At the most basic level, under both the common law and the new Federal and Maryland Rules, a hearsay statement consisted routinely of the speaking of a declarative sentence in the indicative mood, which sentence stated the very fact which the proponent of the statement sought to prove by its use. Early on, however, it was recognized that a hearsay statement could be a writing of an assertion as well as a speaking of it. It was also universally recognized, virtually ab origine, that a hearsay statement could consist of a non-verbal action if the action were intended by the actor to be an assertion. The pointing of a finger at Suspect # 4 is just as assertive as are the words, “The man who robbed me is Suspect # 4.” Just as surely assertive, in response to a question, is a vertical shaking of the head (“Yes”), a horizontal shaking of the head (“No”), or a shrug of the shoulders (“I don’t know”).7
Reflecting that common law understanding of a hearsay “statement” is Maryland Rule 5-801(a).
A “statement” is (1) an oral or written assertion or (2) nonverbal conduct of a
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person, if it is intended by the person as an assertion.
Federal Rule of Evidence 801(a), from which the Maryland Rule derives, is absolutely verbatim. To complete the three intertwined definitions that go into the collective definition of “hearsay,” both Maryland Rule 5-801(b) and Federal Rule of Evidence 801(b) define “declarant.”
A “declarant” is a person who makes a statement.
With the earlier, and essentially indistinguishable, common law counterparts of such definitions, the law of evidence had clean-cut paradigms of hearsay and of non-hearsay, and there was a well-marked boundary between them. The hearsay rule, without disruptive aberrations, was “ship shape and Bristol fashion.” Then Admiral Tatham elected to challenge his cousin’s will, and, even as we write, we are still being assailed by the consequences of that caveat.
At the most basic level (pre-1838 and post-1994), little Jasmine’s question to her mother, “Is Erik going to get me?” clearly would not fit the hearsay mold. In Holland v. State, 122 Md.App. at 543-44, 713 A.2d 364, we discussed the ordinarily tell-tale grammatical and syntactical characteristics of a hearsay statement.
To qualify as hearsay, the words recounted in court must, for starters,constitute an assertion or statement of a fact. Many out-of-court utterances are self-evidently not assertions. If a witness testifies to the out-of-court inquiry, “What time is it?,” that inquiry is obviously not an assertion of anything. For an out-of-court utterance to qualify as an assertion, it generally must be in the indicative or declarative mood, rather than in the interrogative mood, the imperative mood, or the subjunctive mood. An out-of-court assertion of a fact may be true or untrue. For that reason, its admissibility in evidence is problematic if offered to prove that fact. An out-of-court inquiry, “What time is it?” can be, by its very nature, neither true nor untrue and there is, therefore, no such credibility problem. The out-of-court command, “Stop!” can be, by its very nature, neither true nor untrue and there is, therefore, no such credibility problem.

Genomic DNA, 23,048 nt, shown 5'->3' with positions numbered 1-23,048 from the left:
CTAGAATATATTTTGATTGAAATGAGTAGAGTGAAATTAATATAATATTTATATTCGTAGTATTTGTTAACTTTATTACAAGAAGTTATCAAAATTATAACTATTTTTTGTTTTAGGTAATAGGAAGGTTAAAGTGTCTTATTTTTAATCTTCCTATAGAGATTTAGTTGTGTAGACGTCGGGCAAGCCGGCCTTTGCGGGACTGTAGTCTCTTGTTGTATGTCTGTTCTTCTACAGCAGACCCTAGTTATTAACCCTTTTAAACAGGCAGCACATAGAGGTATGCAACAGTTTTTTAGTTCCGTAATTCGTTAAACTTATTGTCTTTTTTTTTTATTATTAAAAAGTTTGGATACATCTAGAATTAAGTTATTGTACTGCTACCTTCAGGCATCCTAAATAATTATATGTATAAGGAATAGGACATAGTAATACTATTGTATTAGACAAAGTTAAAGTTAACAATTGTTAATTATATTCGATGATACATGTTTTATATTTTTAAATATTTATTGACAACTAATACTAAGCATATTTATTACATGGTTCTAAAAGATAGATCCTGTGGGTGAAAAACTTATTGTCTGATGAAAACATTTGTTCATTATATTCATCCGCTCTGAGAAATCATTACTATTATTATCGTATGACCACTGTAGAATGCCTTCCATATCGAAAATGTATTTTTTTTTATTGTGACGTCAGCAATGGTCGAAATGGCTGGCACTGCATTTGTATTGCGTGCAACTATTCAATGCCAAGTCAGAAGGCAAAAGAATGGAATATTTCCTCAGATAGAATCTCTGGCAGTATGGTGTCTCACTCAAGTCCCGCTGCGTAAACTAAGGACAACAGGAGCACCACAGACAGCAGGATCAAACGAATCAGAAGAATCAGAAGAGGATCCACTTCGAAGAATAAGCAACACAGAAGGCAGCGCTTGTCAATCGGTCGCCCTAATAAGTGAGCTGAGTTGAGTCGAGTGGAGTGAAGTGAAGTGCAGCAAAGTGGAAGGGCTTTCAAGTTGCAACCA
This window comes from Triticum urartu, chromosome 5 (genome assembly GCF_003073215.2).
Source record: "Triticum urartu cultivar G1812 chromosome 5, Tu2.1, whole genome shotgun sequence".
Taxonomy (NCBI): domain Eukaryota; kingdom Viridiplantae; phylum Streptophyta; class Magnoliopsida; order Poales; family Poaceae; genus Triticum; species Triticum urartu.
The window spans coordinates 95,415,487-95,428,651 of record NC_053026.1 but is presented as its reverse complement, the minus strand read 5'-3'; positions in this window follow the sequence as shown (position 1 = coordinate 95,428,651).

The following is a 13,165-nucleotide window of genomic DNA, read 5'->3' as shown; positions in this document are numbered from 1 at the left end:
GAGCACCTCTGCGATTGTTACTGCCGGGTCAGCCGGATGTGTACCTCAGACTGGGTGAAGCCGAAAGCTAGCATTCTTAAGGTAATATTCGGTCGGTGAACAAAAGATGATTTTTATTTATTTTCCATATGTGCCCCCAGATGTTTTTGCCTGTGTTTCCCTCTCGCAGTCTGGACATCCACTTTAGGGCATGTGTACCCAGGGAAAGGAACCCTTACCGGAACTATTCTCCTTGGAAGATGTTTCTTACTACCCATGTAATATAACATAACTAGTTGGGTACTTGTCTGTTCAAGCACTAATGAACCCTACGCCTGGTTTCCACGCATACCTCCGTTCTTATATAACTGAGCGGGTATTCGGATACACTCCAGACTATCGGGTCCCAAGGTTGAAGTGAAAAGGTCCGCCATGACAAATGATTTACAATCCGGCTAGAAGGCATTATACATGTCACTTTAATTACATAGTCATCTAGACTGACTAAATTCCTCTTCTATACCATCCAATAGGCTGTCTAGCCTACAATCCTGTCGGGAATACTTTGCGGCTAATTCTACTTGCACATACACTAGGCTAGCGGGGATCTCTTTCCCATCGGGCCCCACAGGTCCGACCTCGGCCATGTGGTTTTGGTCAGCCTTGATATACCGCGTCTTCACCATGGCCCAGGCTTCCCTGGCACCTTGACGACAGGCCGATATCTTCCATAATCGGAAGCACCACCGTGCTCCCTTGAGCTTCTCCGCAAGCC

In Burgess v. State, 89 Md.App. at 537-38, 598 A.2d 830, Judge Alpert quoted with approval from D. Binder,Hearsay Handbook 18 (3rd ed. 1991):
Many out-of-court utterances fall within such categories asgreetings, pleasantries, expressions of gratitude, courtesies, questions, offers, instructions, warnings, exclamations, expressions ofjoy, annoyance, or otheremotion, etc. Such utterances are not intended expressions of fact or opinion. They are not assertions, at least for purposes of the hearsay rule.Thus they are not hearsay.
“How are you?”
“Have a nice day.”
“Would you like to have lunch?”
“I hope it doesn’t rain tomorrow.”
“I wonder what he paid for that car.”
“Can you join me for a drink?”
“Don’t do that, or else.”
“Watch your step.”
None of the above utterances is an intended expression of fact or opinion. None is hearsay.
(Emphasis supplied). And see United States v. Oguns, 921 F.2d 442, 448-49 (2d Cir.1990) (an inquiry is not an assertion);United States v. Long, 905 F.2d 1572,
[850 A.2d 413]
1579-80 (D.C.Cir.1990) (questions are non-assertive).
To say that little Jasmine’s frightened question to her mother does not fit within the classic paradigm of hearsay, however, is not to say that it might not be embraced by the bloated definition of hearsay spawned by Wright v. Tatham. Indeed, the appellant proposes just that. He posits as an implied assertion the following attenuated inference: 1) From Jasmine’s question we may infer that Jasmine was afraid of Erik; 2) from Jasmine’s fear of Erik we may infer that Erik had done something to generate that fear; 3) from that likely causation, plus the timing, we may finally infer that Erik had assaulted Calen in the presence of Jasmine. The appellant then concludes that such an implied assertion is inadmissible hearsay. This argument requires us to turn our attention to the rise and fall of the implied assertion.
I hope this explanation helps and you are ready to address this issue next time it comes up at trial. Alright now, was the woman who served my cappuccino giving me a cup of coffee? Or was this an implied assertion from conduct offered for the truth of the matter asserted? I’m waiting….